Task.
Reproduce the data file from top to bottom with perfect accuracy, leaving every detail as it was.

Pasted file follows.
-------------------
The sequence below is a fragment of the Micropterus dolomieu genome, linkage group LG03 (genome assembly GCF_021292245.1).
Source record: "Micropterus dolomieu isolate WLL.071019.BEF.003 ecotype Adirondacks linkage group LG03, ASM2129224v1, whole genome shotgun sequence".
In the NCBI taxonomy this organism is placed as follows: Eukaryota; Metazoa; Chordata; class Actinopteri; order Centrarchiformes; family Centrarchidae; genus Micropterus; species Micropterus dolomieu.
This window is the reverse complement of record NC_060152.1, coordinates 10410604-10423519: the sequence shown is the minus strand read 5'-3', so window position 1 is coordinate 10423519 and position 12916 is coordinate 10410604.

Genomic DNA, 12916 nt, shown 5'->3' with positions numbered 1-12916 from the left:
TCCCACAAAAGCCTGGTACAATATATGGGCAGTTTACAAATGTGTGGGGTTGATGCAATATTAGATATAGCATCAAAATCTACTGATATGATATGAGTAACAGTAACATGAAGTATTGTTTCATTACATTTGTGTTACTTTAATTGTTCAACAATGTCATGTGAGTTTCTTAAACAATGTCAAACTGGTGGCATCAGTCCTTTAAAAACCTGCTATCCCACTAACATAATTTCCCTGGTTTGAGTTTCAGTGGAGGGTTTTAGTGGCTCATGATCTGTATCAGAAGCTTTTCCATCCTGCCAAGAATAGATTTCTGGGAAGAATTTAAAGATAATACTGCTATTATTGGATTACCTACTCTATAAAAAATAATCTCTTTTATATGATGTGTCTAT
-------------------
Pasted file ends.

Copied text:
The sequence below is a fragment of the Micropterus dolomieu genome, linkage group LG03 (genome assembly GCF_021292245.1).
Source record: "Micropterus dolomieu isolate WLL.071019.BEF.003 ecotype Adirondacks linkage group LG03, ASM2129224v1, whole genome shotgun sequence".
In the NCBI taxonomy this organism is placed as follows: Eukaryota; Metazoa; Chordata; class Actinopteri; order Centrarchiformes; family Centrarchidae; genus Micropterus; species Micropterus dolomieu.
This window is the reverse complement of record NC_060152.1, coordinates 10410604-10423519: the sequence shown is the minus strand read 5'-3', so window position 1 is coordinate 10423519 and position 12916 is coordinate 10410604.

Genomic DNA, 12916 nt, shown 5'->3' with positions numbered 1-12916 from the left:
TCCCACAAAAGCCTGGTACAATATATGGGCAGTTTACAAATGTGTGGGGTTGATGCAATATTAGATATAGCATCAAAATCTACTGATATGATATGAGTAACAGTAACATGAAGTATTGTTTCATTACATTTGTGTTACTTTAATTGTTCAACAATGTCATGTGAGTTTCTTAAACAATGTCAAACTGGTGGCATCAGTCCTTTAAAAACCTGCTATCCCACTAACATAATTTCCCTGGTTTGAGTTTCAGTGGAGGGTTTTAGTGGCTCATGATCTGTATCAGAAGCTTTTCCATCCTGCCAAGAATAGATTTCTGGGAAGAATTTAAAGATAATACTGCTATTATTGGATTACCTACTCTATAAAAAATAATCTCTTTTATATGATGTGTCTAT